Helping Rare Disease Reseach BeHEARD
Blog Aug 06, 2018 | by Ruairi J Mackenzie, Science Writer for Technology Networks
Credit: Rare Genomics Institute
Earlier this summer, the Rare Genomics Institute announced the winners of the 2018 BeHEARD (Help Empower & Accelerate Research Discoveries) Challenge. The Challenge tasks researchers or foundations working in fields of rare disease research to apply for grants, either financial or technological (providing model systems, equipment etc.) to assist their research. In the 2018 competition, 14 winners received grants from industry including mouse models for studying the rare disease schwannomatosis from Taconic Biosciences, software provided by Snapgene and plasmids provided by Addgene.
We caught up with Arvin M. Gouw, Ph.D, SPARK & Cancer Nanotechnology Fellow, Department of Oncology at Stanford University School of Medicine, who is also the Rare Genomics Institute’s BeHEARD division, to discuss the awards and the battle against rare disease.
Ruairi Mackenzie (RM): What is the background of the BeHEARD awards and why are they important?
Arvin M Gouw (AG): Given the current funding situation of the National Institutes of Health, getting funding for rare disease research is extremely difficult. In light of the enormous potential for research in the rare diseases and the scarcity of research funding, we started the BeHEARD competition as a case study of a novel successful crowdfunding approach. We partner with biotechnology companies willing to donate their products, such as mouse models, gene editing software, and sequencing services, for which researchers can apply.
RM: What were Rare Genomics looking for when selecting between the submissions for the awards?
AG: Our organization partners with biotechnology companies, primarily those in the rare disease field, that are willing to provide in-kind donations of their products, such as mouse models, gene editing software, and sequencing. Through BeHEARD, we offer these products as free technology grants to researchers studying underfunded rare diseases. Foundations and academic institutions apply for specific technologies, filling out a grant application that explains how the technologies would be used to further research on a specific rare disease. Applications for each technology are evaluated by a panel composed of a representative of the company that supplied the given technology and scientific experts in the rare disease field. Each winner of a specific technology is then entered into a grand prize competition for a cash research grant, the winner of which is determined by a combination of social media voting and the opinions of expert panel.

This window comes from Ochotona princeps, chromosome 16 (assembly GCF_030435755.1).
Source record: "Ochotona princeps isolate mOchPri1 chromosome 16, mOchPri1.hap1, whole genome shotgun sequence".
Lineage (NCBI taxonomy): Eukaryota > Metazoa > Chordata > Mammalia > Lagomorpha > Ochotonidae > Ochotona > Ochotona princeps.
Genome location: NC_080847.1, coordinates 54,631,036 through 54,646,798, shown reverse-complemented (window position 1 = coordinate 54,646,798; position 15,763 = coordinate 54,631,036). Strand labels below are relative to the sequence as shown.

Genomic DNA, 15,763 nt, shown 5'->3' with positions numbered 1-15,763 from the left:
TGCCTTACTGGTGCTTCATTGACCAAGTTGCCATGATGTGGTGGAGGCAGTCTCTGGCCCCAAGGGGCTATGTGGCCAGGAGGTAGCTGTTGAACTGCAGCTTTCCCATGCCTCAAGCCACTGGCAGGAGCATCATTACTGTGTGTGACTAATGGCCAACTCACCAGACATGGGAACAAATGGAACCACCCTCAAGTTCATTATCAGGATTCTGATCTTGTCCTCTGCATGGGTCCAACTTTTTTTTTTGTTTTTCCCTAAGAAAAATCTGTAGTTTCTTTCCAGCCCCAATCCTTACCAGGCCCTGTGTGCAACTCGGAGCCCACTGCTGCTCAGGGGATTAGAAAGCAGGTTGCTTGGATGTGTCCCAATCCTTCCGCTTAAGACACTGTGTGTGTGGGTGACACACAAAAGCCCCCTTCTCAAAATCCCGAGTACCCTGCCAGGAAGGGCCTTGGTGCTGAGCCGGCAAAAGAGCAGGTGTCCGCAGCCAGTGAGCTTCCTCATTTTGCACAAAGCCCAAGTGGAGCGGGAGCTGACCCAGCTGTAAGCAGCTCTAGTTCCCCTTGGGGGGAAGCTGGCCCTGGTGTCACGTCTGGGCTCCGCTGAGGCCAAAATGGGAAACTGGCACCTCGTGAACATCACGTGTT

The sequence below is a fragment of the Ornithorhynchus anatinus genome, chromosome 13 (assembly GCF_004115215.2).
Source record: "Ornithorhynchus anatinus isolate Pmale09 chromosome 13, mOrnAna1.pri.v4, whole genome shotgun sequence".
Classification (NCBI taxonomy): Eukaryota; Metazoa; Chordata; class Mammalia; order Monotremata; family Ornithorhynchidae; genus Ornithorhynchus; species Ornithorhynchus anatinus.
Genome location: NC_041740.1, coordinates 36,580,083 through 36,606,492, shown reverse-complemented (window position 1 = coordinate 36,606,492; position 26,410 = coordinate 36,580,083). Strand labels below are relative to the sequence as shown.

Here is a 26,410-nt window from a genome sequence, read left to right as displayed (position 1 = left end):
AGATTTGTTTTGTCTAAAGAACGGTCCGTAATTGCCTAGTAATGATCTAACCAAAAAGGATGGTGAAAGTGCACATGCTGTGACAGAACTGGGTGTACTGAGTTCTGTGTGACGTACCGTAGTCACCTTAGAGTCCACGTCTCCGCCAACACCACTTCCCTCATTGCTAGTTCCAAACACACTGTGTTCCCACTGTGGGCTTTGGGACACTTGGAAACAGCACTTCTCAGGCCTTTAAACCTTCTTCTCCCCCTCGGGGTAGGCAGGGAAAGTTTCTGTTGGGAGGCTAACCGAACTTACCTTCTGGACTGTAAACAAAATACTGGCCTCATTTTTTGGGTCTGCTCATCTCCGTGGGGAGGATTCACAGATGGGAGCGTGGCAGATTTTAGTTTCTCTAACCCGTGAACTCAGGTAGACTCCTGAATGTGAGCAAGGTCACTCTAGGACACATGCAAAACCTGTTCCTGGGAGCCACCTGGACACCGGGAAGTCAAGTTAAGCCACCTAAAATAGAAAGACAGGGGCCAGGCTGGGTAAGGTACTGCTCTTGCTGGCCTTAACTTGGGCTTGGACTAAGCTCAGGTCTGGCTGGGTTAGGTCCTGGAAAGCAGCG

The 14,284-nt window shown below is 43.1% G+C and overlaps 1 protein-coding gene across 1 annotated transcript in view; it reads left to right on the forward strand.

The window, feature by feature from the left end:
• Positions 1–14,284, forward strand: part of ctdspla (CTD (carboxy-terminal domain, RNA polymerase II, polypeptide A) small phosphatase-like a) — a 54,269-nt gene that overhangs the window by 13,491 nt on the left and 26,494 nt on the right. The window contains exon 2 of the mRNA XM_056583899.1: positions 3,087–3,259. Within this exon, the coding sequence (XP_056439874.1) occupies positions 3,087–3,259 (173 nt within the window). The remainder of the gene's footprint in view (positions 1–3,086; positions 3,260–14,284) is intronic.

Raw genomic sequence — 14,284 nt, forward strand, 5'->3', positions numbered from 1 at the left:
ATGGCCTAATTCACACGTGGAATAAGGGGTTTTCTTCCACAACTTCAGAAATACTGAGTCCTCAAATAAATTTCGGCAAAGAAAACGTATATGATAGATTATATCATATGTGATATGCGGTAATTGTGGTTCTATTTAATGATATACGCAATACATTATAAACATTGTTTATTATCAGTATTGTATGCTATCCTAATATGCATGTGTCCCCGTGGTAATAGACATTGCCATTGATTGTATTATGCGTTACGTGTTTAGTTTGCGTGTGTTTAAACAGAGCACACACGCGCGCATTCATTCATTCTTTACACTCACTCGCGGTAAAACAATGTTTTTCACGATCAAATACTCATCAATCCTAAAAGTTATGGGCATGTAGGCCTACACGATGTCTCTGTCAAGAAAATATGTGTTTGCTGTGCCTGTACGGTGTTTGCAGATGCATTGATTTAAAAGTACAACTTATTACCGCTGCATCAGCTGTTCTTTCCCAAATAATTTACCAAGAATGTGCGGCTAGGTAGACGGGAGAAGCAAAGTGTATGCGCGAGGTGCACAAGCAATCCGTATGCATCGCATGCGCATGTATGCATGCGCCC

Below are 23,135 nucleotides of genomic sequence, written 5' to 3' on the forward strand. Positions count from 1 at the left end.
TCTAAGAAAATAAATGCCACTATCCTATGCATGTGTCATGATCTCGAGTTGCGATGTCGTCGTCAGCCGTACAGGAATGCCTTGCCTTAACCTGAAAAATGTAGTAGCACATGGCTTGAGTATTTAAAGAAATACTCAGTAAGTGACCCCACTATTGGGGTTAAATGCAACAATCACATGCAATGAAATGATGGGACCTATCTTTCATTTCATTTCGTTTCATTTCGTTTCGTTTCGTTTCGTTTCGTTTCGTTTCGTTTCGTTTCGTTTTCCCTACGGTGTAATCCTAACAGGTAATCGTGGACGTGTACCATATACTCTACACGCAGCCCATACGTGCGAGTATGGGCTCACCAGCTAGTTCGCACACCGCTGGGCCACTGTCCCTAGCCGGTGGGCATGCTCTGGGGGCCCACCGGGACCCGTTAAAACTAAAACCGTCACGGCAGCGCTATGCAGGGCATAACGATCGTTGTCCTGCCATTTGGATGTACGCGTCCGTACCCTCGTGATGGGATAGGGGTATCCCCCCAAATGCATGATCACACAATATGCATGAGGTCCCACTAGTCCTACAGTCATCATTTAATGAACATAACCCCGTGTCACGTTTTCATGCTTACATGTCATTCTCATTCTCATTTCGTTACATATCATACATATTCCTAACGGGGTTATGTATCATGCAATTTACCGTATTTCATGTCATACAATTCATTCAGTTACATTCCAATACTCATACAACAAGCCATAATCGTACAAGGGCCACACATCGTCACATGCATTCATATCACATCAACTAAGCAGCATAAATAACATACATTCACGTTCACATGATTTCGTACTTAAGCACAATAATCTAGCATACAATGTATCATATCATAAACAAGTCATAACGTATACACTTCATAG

RM: What are some of the most exciting projects that RG has funded in this year’s BeHEARD awards?
AG: Sanfilippo syndrome has benefitted the most from crowdfunding models of fundraising. Sanfilippo syndrome is a lysosomal storage disease, caused when lysosomes have problems breaking down unwanted materials and instead store them inside the cells. This causes apoptosis, including degeneration of the central nervous system. There is no cure or effective treatment, and children die after losing the ability to walk, talk, and eat.
Jill Wood was one of BeHEARD’s science challenge winners last year. Jill and her husband founded Jonah’s Just Begun, an organization created to find a cure for Sanfilippo syndrome Subtype D after their son, Jonah, was diagnosed with the rare disease. Jill Wood won a knockout mouse for Sanfilippo Subtype D from Taconic, which provided the groundwork for Jonah’s Just Begun’s scientists to better understand the disease and propose research for future treatments. As a result, the foundation won a National Institutes of Health (NIH) grant for $223,102 for the first pre-clinical research for a treatment for Sanfilippo Subtype D.
RM: When rare diseases affect 300 million people worldwide, it’s alarming how few of them have treatments available. How can companies and funding bodies be motivated to provide the investment needed to tackle these diseases?
AG: Here are three reasons why companies and funding bodies should be motivated to join our efforts:
1. Donating free products as opposed to cash is a simpler and more cost-effective way for companies to support researchers. In general, it is easier for company representatives to get approval to donate products than money.
2. By providing a technology, companies gain exposure for their products with their target market, as potential applicants browse the technologies. If companies were to provide a cash grant instead, potential applicants might not bother to see what the company’s products were.
3. Winners of a technology who find the product useful and have a good experience with the company may become long-term customers.
Last but not least, for research programs that successfully discover a therapy or cure for a rare disease, they could be eligible for orphan drug status.
Arvin M. Gouw was speaking to Ruairi J Mackenzie, Science Writer for Technology Networks